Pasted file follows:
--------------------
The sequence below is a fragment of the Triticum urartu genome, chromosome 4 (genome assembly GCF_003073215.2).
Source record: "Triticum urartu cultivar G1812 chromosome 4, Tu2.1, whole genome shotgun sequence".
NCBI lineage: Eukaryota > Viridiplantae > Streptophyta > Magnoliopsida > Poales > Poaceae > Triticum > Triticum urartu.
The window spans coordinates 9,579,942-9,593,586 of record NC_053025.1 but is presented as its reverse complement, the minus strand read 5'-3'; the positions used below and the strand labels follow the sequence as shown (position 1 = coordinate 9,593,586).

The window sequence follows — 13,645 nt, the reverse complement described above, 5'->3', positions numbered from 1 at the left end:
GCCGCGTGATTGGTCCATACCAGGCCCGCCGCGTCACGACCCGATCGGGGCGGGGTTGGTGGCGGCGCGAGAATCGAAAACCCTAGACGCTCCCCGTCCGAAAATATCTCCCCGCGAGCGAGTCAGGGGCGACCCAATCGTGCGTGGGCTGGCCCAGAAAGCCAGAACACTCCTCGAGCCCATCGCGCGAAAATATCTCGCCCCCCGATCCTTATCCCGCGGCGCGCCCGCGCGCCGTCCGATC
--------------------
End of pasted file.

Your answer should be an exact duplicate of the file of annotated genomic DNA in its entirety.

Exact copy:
The sequence below is a fragment of the Triticum urartu genome, chromosome 4 (genome assembly GCF_003073215.2).
Source record: "Triticum urartu cultivar G1812 chromosome 4, Tu2.1, whole genome shotgun sequence".
NCBI lineage: Eukaryota > Viridiplantae > Streptophyta > Magnoliopsida > Poales > Poaceae > Triticum > Triticum urartu.
The window spans coordinates 9,579,942-9,593,586 of record NC_053025.1 but is presented as its reverse complement, the minus strand read 5'-3'; the positions used below and the strand labels follow the sequence as shown (position 1 = coordinate 9,593,586).

The window sequence follows — 13,645 nt, the reverse complement described above, 5'->3', positions numbered from 1 at the left end:
GCCGCGTGATTGGTCCATACCAGGCCCGCCGCGTCACGACCCGATCGGGGCGGGGTTGGTGGCGGCGCGAGAATCGAAAACCCTAGACGCTCCCCGTCCGAAAATATCTCCCCGCGAGCGAGTCAGGGGCGACCCAATCGTGCGTGGGCTGGCCCAGAAAGCCAGAACACTCCTCGAGCCCATCGCGCGAAAATATCTCGCCCCCCGATCCTTATCCCGCGGCGCGCCCGCGCGCCGTCCGATC